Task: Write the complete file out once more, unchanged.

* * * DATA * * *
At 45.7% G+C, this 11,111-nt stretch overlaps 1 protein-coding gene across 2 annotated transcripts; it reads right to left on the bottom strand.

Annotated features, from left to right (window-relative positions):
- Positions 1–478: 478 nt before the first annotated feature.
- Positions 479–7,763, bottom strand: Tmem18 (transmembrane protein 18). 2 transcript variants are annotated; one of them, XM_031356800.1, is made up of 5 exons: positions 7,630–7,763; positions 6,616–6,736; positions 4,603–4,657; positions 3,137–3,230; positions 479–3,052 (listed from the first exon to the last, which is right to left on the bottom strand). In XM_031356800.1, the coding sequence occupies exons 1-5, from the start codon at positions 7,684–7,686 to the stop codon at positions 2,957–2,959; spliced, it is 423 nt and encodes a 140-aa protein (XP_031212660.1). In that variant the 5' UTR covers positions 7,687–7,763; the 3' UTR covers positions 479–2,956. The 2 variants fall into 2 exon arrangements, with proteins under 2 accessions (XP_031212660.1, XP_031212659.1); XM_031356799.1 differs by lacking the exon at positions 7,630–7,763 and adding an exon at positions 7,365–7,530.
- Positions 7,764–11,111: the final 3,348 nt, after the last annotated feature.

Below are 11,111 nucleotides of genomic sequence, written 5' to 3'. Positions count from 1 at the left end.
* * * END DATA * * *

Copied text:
At 45.7% G+C, this 11,111-nt stretch overlaps 1 protein-coding gene across 2 annotated transcripts; it reads right to left on the bottom strand.

Annotated features, from left to right (window-relative positions):
- Positions 1–478: 478 nt before the first annotated feature.
- Positions 479–7,763, bottom strand: Tmem18 (transmembrane protein 18). 2 transcript variants are annotated; one of them, XM_031356800.1, is made up of 5 exons: positions 7,630–7,763; positions 6,616–6,736; positions 4,603–4,657; positions 3,137–3,230; positions 479–3,052 (listed from the first exon to the last, which is right to left on the bottom strand). In XM_031356800.1, the coding sequence occupies exons 1-5, from the start codon at positions 7,684–7,686 to the stop codon at positions 2,957–2,959; spliced, it is 423 nt and encodes a 140-aa protein (XP_031212660.1). In that variant the 5' UTR covers positions 7,687–7,763; the 3' UTR covers positions 479–2,956. The 2 variants fall into 2 exon arrangements, with proteins under 2 accessions (XP_031212660.1, XP_031212659.1); XM_031356799.1 differs by lacking the exon at positions 7,630–7,763 and adding an exon at positions 7,365–7,530.
- Positions 7,764–11,111: the final 3,348 nt, after the last annotated feature.

Below are 11,111 nucleotides of genomic sequence, written 5' to 3'. Positions count from 1 at the left end.